Molecular identification methods for carrying out origin analysis for illegally logged and transported Malagasy rosewood

By Sonja Hassold

What was the main impact for policy?

Madagascar is a biodiversity hotspot and its forests harbor a vast diversity of precious woods. For decades, ever increasing demand for timber on the international market and its high commercial value have led to massive illegal exploitation of rosewood, palisander and ebony species in Madagascar. Controlling the international trade of illegally logged timber is challenging. One reason is that logs and sawn wood are difficult to assign to species or geographic origin (provenance).

Sonja Hassold, in close cooperation between ETH Zurich, Zoo Zurich and the Convention on International Trade in Endangered Species of Wild Fauna and Flora (CITES) as well as Wildlife Conservation Society (WCS) and Silo National des Graines Forestières (SNGF) in Madagascar developed molecular identification methods for carrying out origin analysis for illegally logged and transported Malagasy rosewood. This opened up a new dimension in follow-up projects and cooperation for the prosecution and detection of illegal timber trade on a global scale.

What evidence was useful for policymaking?

A very valuable database for molecular identification of Malagasy rosewood through DNA marker analysis was established during the PhD thesis.
In a follow-up project Hassold established a fully documented reference sample collection of CITES-listed Malagasy Dalbergia (rosewood) species with a standardized sampling protocol together with CITES, Missouri Botanical Garden (MBG) and Partners of the department of plant biology and ecology (DBEV) at the University of Antananarivo. The availability of a collection of linked and carefully vouchered samples that could, for the first time ever, be used by different disciplines in order to compare results and assess the power and suitability of different methods allows now to analyze trunk samples and match them to species in the established databases. Test cases will still have to demonstrate feasibility and precision on the global market and in prosecution, but he project is now closer than ever to implement the developed methodologies on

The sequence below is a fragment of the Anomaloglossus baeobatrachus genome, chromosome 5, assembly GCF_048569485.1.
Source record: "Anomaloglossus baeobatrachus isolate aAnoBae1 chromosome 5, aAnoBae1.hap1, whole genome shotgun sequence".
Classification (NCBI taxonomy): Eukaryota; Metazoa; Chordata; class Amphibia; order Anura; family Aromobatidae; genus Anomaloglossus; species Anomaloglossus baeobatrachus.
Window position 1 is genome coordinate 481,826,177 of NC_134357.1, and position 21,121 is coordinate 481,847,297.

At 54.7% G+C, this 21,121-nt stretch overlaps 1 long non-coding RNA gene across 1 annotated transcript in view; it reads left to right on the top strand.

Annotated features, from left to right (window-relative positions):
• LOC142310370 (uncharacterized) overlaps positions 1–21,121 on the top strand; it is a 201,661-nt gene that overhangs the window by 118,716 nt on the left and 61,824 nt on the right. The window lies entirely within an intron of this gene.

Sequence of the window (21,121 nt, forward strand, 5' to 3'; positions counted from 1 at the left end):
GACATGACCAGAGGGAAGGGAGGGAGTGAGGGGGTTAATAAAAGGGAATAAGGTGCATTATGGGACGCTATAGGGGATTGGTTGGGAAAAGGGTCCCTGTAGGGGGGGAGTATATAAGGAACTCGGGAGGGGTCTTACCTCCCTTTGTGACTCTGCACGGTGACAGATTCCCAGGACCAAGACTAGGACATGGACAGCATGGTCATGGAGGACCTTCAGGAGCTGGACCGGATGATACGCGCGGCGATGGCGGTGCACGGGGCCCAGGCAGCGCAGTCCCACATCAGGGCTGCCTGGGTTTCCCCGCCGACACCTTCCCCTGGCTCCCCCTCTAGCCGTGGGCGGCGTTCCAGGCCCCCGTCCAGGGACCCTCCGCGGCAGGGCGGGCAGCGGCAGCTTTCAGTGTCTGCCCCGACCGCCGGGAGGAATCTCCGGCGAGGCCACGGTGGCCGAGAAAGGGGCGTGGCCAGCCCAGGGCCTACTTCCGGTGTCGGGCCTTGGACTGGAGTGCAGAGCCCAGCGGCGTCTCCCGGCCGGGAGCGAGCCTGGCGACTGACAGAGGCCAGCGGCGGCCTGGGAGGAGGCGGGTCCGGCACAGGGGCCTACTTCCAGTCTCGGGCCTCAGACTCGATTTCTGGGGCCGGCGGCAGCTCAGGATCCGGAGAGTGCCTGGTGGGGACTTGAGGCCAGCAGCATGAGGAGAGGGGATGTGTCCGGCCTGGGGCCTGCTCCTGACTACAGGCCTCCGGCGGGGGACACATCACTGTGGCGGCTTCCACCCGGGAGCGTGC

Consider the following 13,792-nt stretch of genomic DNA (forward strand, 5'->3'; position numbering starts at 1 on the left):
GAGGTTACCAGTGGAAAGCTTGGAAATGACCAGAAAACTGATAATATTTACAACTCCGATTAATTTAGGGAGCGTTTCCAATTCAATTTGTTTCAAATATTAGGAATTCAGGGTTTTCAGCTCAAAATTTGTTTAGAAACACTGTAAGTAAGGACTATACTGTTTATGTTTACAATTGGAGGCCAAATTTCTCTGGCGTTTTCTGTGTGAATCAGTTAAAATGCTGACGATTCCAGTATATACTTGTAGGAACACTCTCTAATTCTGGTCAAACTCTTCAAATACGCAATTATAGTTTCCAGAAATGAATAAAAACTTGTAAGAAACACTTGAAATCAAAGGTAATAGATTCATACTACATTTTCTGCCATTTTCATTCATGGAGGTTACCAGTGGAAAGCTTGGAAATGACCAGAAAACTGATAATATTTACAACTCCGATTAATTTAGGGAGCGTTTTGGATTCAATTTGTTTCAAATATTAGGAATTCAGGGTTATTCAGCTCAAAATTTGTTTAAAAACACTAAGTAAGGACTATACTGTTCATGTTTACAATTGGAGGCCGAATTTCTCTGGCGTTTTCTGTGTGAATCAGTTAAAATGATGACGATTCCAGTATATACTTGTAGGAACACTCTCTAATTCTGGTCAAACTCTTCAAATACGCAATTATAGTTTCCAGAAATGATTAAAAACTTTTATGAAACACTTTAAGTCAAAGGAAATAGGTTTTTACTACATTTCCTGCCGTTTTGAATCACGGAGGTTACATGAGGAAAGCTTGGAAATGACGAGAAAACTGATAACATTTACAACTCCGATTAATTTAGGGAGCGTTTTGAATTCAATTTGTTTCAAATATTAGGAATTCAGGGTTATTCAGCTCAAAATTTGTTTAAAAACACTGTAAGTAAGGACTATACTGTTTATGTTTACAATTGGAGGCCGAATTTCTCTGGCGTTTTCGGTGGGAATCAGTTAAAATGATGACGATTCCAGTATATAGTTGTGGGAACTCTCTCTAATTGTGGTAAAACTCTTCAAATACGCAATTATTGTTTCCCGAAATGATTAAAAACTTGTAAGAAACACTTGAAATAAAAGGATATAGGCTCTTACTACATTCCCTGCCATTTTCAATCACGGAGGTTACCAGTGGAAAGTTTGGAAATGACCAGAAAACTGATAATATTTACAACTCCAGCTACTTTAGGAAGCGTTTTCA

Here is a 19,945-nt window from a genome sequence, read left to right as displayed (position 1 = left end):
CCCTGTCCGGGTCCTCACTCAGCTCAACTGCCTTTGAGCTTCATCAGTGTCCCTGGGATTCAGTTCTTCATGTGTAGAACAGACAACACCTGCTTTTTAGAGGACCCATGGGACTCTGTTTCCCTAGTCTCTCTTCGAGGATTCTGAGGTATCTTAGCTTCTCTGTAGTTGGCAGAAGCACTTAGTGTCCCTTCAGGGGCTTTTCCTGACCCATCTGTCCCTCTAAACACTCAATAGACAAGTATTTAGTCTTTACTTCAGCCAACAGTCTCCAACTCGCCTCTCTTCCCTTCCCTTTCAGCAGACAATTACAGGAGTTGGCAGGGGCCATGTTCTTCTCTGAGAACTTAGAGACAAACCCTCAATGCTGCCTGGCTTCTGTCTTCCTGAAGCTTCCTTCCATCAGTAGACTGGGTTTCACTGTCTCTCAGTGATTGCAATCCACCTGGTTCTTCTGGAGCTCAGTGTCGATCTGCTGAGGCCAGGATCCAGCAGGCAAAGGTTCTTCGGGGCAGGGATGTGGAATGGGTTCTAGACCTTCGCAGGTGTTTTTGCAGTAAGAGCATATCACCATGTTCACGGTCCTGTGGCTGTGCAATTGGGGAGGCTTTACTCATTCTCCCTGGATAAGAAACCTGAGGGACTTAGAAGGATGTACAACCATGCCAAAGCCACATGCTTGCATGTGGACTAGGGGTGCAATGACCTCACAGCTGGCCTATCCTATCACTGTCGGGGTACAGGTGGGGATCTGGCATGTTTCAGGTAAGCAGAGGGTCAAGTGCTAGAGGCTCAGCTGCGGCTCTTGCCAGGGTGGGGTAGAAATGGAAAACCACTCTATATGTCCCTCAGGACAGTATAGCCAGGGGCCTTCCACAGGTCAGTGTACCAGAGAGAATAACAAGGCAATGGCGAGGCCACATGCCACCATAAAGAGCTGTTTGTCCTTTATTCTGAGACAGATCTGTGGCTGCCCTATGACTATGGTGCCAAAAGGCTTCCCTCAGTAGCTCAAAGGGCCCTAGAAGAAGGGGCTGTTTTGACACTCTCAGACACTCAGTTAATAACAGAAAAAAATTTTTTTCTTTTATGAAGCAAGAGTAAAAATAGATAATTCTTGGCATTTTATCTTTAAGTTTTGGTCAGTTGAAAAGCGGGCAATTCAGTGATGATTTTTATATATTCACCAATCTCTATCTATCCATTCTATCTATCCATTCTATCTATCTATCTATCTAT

an international level.

Reference

Hassold et al. (2016). DNA Barcoding of Malagasy Rosewoods: Towards a Molecular Identification of CITES-Listed Dalbergia Species.
PlosOne: https://doi.org/10.1371/journal.pone.0157881

Sonja Hassold is still accompa-nying the new follow-up projects in Madagascar but she is now mainly self-employed. Together with a colleague she founded the start-up “Botanik Exkursionen”.
For five years now she is leading botanical excursions and courses in Switzerland, training students and professionals in systematic botany, doing vegetation assessments or private requests for guided botanical tours for “Botanik Exkursionen”. Her PhD project was funded by Mercator Foundation Switzerland.

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